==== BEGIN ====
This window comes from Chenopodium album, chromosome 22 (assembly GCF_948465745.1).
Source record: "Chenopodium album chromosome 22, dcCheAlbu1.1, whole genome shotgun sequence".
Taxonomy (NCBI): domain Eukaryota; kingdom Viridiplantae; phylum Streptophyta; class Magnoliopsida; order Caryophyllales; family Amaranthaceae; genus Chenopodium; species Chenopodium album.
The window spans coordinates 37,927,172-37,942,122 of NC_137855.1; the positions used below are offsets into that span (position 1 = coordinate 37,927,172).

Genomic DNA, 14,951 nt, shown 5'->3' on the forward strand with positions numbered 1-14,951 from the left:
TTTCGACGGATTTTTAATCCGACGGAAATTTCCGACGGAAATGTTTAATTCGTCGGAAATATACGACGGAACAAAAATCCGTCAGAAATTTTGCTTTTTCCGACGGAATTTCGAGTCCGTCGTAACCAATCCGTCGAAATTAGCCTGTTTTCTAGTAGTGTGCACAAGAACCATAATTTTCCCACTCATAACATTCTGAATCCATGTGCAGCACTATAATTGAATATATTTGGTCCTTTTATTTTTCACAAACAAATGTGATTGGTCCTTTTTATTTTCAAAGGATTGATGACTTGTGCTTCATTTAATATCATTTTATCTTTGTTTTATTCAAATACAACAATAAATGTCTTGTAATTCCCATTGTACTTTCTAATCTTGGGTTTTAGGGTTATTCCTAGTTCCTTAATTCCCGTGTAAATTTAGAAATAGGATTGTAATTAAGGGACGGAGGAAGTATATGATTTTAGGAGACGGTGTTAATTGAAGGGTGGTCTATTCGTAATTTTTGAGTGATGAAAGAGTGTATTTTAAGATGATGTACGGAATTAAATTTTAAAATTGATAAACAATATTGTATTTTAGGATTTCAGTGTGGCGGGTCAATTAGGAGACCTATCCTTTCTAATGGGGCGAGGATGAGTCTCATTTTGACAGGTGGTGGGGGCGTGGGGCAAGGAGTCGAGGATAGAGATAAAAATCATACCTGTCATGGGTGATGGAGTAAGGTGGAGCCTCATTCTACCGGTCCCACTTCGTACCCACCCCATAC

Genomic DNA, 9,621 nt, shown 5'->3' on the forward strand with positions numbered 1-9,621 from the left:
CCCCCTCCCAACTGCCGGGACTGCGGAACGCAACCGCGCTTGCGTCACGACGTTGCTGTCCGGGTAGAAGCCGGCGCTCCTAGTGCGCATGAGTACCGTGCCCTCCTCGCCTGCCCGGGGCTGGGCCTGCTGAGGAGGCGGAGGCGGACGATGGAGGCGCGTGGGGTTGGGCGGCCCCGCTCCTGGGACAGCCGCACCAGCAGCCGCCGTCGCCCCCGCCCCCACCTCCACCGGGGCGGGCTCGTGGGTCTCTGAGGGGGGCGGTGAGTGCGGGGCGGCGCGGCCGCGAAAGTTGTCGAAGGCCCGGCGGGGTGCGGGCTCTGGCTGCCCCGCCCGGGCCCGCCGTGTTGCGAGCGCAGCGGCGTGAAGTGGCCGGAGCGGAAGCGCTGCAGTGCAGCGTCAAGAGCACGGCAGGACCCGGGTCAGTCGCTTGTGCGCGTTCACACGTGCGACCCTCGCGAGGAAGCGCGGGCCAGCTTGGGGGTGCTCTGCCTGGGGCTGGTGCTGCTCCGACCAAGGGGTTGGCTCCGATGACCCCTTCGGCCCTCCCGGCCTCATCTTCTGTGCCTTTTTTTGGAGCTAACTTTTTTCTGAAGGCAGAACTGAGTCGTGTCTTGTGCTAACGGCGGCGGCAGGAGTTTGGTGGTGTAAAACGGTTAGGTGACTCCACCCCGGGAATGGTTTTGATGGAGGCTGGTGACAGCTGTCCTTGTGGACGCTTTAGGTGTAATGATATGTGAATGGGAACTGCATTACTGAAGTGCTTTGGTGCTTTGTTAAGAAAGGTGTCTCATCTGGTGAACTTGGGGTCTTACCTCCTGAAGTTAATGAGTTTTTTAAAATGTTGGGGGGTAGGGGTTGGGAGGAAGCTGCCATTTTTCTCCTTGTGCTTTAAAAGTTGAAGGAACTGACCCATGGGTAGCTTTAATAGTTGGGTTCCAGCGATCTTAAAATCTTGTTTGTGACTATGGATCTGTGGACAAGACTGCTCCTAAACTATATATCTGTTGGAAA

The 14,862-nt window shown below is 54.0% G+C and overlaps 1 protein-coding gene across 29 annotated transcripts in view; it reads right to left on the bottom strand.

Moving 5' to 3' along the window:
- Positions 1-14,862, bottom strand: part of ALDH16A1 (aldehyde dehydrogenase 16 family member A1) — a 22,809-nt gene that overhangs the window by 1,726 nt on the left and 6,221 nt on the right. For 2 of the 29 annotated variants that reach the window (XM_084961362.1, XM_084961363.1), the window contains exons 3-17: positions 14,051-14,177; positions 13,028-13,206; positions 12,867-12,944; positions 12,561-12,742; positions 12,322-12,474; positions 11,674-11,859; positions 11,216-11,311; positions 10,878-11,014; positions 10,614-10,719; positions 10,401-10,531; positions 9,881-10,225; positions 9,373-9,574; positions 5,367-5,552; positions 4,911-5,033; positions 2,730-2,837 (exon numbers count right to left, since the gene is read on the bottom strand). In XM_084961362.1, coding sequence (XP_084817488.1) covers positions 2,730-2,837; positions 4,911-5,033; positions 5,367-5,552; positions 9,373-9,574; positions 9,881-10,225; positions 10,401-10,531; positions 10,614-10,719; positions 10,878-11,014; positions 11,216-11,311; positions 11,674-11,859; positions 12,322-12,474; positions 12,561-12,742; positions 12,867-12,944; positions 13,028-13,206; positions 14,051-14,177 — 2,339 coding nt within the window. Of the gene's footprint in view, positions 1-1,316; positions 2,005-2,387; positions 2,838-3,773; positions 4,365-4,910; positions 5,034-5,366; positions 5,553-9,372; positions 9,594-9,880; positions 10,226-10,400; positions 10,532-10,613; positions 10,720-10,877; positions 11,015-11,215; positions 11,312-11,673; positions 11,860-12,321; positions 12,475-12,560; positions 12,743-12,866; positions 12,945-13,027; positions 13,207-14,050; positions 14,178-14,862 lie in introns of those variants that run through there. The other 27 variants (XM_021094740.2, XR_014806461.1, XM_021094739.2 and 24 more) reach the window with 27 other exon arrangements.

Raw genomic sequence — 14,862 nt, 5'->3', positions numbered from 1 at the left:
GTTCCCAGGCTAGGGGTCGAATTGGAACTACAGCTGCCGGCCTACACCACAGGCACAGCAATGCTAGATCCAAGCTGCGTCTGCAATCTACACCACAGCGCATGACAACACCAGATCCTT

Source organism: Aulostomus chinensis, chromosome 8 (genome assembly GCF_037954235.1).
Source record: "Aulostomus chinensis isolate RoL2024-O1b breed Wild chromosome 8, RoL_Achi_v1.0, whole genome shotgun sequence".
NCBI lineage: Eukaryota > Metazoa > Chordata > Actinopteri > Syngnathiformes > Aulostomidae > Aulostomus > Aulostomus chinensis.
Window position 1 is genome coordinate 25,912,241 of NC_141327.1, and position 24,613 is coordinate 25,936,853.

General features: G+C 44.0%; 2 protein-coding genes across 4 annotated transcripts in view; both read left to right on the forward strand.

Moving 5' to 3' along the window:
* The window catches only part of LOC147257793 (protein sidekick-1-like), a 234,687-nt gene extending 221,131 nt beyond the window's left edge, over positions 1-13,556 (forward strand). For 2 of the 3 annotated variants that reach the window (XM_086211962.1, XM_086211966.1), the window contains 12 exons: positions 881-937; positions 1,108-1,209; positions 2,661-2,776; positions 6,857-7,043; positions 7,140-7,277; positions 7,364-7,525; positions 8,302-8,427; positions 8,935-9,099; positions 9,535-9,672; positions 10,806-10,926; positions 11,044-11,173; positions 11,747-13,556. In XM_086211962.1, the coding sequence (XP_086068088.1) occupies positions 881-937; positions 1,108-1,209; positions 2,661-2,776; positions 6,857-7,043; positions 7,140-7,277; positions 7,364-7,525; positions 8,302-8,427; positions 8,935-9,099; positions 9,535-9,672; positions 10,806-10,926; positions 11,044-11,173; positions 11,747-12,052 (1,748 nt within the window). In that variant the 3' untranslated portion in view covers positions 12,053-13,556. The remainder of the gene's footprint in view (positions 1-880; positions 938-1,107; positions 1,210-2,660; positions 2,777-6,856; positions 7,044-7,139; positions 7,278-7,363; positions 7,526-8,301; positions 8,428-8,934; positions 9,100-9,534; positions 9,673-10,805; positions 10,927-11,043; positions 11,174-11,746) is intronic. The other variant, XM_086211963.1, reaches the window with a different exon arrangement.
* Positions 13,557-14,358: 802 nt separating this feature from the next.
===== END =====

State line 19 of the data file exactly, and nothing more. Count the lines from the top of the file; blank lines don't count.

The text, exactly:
Moving 5' to 3' along the window: